Everyone knows that LinkedIn is a professional networking platform. We also know that it is difficult to keep it that way. As I have been thinking about this concept I have seen some trends in the kinds of people using LinkedIn. I have taken the liberty of giving them some titles.
Do you see yourself in any of them?
The Connector (It's All About The Numbers Baby)
These people often have LION in their profile. They will connect with anyone and everyone regardless of business or personal connection. They connect and then make no personal contact with you and do not truly connect. If you are going to take the time to connect, then make a personal connection at some level. That is what networking is truly about.
Looking for Love In All the Wrong Places (Desperate Dude)
Sorry I don't mean to be sexist here. These are typically men but don't have to be. They search for attractive females and comment on their photos about how beautiful they are or asking to meet them. Often they send inappropriate personal messages to them. There is really nothing to say here other than, use Tinder or some dating service if you are looking for that type of connection. This is not a hook up site.
The Exhibitionist (No One Wants To See That)
This person's profile picture shows more skin than clothes. Yes there are the rare profiles that are swim suit models or artists. But most of them are more interested in getting attention from their profile picture than actually conducting business or networking. Again, respect yourself enough and act professionally enough to be respected or you will have "Looking for Love in All The Wrong Places" knocking on your door.
The Letch (Creepy)
This person is painfully obvious. When they see a profile picture of an attractive woman, usually The Exhibitionist, but not always they make comments like, "You're hot", "Wow", "Amazing", and others that I won't put in print and honestly should never be said about a woman. I should be fair and say women may do the same to a man, but honestly I have never seen it on LinkedIn.
The Sales Stalker (Annoying, Really Annoying)
You connect with someone and you immediately get their email pitch. This is not about networking at all. Networking is a two way street, not a one way street. It is rare for it to be ok and generally turns people off. If you are trying to make a sales connection, I would recommend the InMail feature to reach out. Networking and sales, although related are two different things. Networking applies something mutually beneficial and sales starts as a one sided relationship.
The LinkedIn Bully (AKA You Can't Have An Opinion)
This is the one that makes me the most frustrated. These people write a post expressing their opinion about something. When you write a blog post or a LinkedIn post, I would think you would want people to read it and to comment on it. Of course it opens you up to differing opinions. As soon as someone has a negative opinion about a post, even if it is written politely, the author jumps them.
Or this can be the person that doesn't believe that everyone should have an opinion. They jump in with their definitive, blahblahblah sucks - period. They are a 'you're wrong', 'end of discussion', 'you are a moron for having an opinion' kind of person.
I have even seen blog writers that block from commenting if someone wants to post an idea that is contrary to theirs. Sigh.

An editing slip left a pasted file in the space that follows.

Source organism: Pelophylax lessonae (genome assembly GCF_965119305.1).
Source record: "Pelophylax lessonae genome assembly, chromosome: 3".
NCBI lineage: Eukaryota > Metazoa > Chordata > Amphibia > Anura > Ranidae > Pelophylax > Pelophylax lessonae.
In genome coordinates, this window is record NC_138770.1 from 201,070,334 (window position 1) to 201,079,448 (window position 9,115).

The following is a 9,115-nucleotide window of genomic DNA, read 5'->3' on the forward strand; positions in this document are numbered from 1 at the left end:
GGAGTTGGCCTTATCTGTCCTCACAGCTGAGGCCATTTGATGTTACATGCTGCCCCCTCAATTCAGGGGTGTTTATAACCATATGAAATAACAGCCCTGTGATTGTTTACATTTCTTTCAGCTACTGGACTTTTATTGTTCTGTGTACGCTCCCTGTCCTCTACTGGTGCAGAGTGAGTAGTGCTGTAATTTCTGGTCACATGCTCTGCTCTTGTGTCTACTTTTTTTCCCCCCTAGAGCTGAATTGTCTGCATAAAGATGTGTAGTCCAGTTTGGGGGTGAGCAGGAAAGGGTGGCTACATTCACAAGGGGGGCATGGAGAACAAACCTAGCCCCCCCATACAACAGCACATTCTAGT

These people post the most random, confusing and nonsense posts. I have a friend on LinkedIn that was virtually attacked by a woman basically claiming that his posts were not genuine and that he did not worship the same God as she did. It was random, and very bizarre. I was curious about her so I looked at a few of her posts and there is something very wrong there. More about her in a later post.
DON'T PERPETUATE THE MADNESS!
Here is one key that people don't think about. When someone posts something on LinkedIn that shouldn't be there, say a picture of someone in their underwear, commenting on it, just spreads the post/photo further into your network. When you comment, all your connections get notified that you commented or liked it.
There is a block feature. Call up the users profile and use the down arrow by the Connect/InMail/Message blue button. Block the person or unfollow if you want to stay connected but don't want to see their updates.
Don't engage, don't try to tell them it doesn't belong there. Guess what. They know it doesn't belong there. AND what they are doing is working. They are getting connections and views on their profile. For what purpose? I don't know. I will post more later on what I call 'Anti-Attraction Marketing'
I block the original poster. If someone makes a comment that is out of line in my opinion I sometimes block them.
It is MY LinkedIn. I control what I see and what I don't. Getting into an argument with someone about what they post is ridiculous and counterproductive!
If you find something particularly offensive you can hide it or even report it.
If you got to the end of this, congratulations. There is still one more important point to make.
What your employees post on LinkedIn (we won't discuss other social media here) reflects on your company and your brand.
Shamless pitch here - we will be offering a LinkedIn seminar for sales "professionals" soon. Be sure to send me a message if you want an invitation.
What other LinkedIn Players have you seen?
Lori Hanken has been in sales and marketing for over 30 years. She is passionate about service and providing value to her vendors, prospects and clients. Lori is currently co-owner of Total Displays with her husband David. They help people look great at events, trade shows, in retail, museums and develop long partnerships with customers and suppliers. If you would like to learn more, email her at email@example.com. Connect with her on LinkedIn here. I am an open networker, but I don't network just for numbers. Expect a message from me when we connect.